Skip to main content

Living in an Open-Air Prison.

living-in-an-open-air-prison

I was born in Izhevsk, Russia, but I was brought up in Gaza, Palestine. My father is originally from Gaza, once he got married in Izhevsk and I was born he came back to his home city along with my mother. I was about one year old when I came here.

The UN has deemed Gaza unlivable, but here I am living in it. Life here is difficult for sure, and there are many aspects that I struggle with, especially the social aspect, but there is something beautifully scary that keeps drawing me to love this place. I don’t know if it’s because I grew up here and have nowhere else to call home, or if it’s because I force myself to like it.

It was hard for me to fit in with the people here because When I was a kid everyone looked at me like I was some sort of alien living among them. I looked different than the average person here and everyone treated me based on that. That is not a bad thing, but I never felt like I belong here. That feeling only grew my aloofness and made me stay home, where I watched movies and TV shows and where I learned English to a native level.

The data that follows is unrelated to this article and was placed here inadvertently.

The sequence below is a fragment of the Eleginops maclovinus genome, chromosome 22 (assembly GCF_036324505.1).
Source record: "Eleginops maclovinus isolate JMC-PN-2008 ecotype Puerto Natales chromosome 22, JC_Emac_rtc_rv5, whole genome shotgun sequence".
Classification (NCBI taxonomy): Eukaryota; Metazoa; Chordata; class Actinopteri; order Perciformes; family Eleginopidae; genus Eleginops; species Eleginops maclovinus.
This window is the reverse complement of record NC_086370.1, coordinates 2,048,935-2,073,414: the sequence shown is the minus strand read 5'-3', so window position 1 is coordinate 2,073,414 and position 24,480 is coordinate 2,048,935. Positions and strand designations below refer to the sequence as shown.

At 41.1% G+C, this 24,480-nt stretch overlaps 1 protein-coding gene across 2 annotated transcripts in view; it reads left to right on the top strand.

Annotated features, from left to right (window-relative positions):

Conditions of life

The unemployment rate in Gaza is nearly 50%, and the poverty rate is over 80%. The youth of Gaza, which make up around 65% of the population has an unemployment rate of over 70%. Financially and economically the city is struggling. Parents are having to decide carefully on what to eat every day and how to ration their food. Over a million people in Gaza lack decent food security and rely on foreign aid for food.

Due to the severe lack of job opportunities and the spread of nepotism, people turn to the internet in search of income. There has been a huge surge in recent years of designers doing freelance work on the usual websites like Fiverr and Upwork, as that is their only source of income.